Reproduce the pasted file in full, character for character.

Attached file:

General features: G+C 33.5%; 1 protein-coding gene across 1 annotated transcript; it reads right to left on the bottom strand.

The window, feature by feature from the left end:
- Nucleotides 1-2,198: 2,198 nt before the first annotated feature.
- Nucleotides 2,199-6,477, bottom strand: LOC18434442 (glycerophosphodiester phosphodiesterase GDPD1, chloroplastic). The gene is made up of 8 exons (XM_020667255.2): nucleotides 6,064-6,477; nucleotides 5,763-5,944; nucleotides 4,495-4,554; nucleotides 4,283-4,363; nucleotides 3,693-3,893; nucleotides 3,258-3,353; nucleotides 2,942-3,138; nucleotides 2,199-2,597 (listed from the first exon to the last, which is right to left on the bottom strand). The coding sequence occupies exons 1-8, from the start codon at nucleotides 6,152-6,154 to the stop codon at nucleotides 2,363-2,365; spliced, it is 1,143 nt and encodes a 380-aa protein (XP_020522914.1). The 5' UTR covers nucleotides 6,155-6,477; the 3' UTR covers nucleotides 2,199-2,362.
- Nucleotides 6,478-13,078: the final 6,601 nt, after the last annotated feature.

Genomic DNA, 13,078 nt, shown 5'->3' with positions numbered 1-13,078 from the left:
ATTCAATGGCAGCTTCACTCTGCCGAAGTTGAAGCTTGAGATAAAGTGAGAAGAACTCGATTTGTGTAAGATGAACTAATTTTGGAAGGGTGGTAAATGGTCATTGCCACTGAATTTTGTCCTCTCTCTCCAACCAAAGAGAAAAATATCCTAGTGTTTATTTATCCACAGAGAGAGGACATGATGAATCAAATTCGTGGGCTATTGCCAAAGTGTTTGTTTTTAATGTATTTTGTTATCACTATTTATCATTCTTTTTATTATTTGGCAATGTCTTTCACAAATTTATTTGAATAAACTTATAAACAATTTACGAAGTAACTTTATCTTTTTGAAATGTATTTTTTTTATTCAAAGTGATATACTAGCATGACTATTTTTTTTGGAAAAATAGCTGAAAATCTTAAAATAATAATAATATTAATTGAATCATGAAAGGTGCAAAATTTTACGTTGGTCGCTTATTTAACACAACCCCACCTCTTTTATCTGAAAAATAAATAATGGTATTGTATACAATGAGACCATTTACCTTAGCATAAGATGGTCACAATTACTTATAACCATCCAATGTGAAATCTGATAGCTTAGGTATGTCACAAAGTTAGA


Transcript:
General features: G+C 33.5%; 1 protein-coding gene across 1 annotated transcript; it reads right to left on the bottom strand.

The window, feature by feature from the left end:
- Nucleotides 1-2,198: 2,198 nt before the first annotated feature.
- Nucleotides 2,199-6,477, bottom strand: LOC18434442 (glycerophosphodiester phosphodiesterase GDPD1, chloroplastic). The gene is made up of 8 exons (XM_020667255.2): nucleotides 6,064-6,477; nucleotides 5,763-5,944; nucleotides 4,495-4,554; nucleotides 4,283-4,363; nucleotides 3,693-3,893; nucleotides 3,258-3,353; nucleotides 2,942-3,138; nucleotides 2,199-2,597 (listed from the first exon to the last, which is right to left on the bottom strand). The coding sequence occupies exons 1-8, from the start codon at nucleotides 6,152-6,154 to the stop codon at nucleotides 2,363-2,365; spliced, it is 1,143 nt and encodes a 380-aa protein (XP_020522914.1). The 5' UTR covers nucleotides 6,155-6,477; the 3' UTR covers nucleotides 2,199-2,362.
- Nucleotides 6,478-13,078: the final 6,601 nt, after the last annotated feature.

Genomic DNA, 13,078 nt, shown 5'->3' with positions numbered 1-13,078 from the left:
ATTCAATGGCAGCTTCACTCTGCCGAAGTTGAAGCTTGAGATAAAGTGAGAAGAACTCGATTTGTGTAAGATGAACTAATTTTGGAAGGGTGGTAAATGGTCATTGCCACTGAATTTTGTCCTCTCTCTCCAACCAAAGAGAAAAATATCCTAGTGTTTATTTATCCACAGAGAGAGGACATGATGAATCAAATTCGTGGGCTATTGCCAAAGTGTTTGTTTTTAATGTATTTTGTTATCACTATTTATCATTCTTTTTATTATTTGGCAATGTCTTTCACAAATTTATTTGAATAAACTTATAAACAATTTACGAAGTAACTTTATCTTTTTGAAATGTATTTTTTTTATTCAAAGTGATATACTAGCATGACTATTTTTTTTGGAAAAATAGCTGAAAATCTTAAAATAATAATAATATTAATTGAATCATGAAAGGTGCAAAATTTTACGTTGGTCGCTTATTTAACACAACCCCACCTCTTTTATCTGAAAAATAAATAATGGTATTGTATACAATGAGACCATTTACCTTAGCATAAGATGGTCACAATTACTTATAACCATCCAATGTGAAATCTGATAGCTTAGGTATGTCACAAAGTTAGA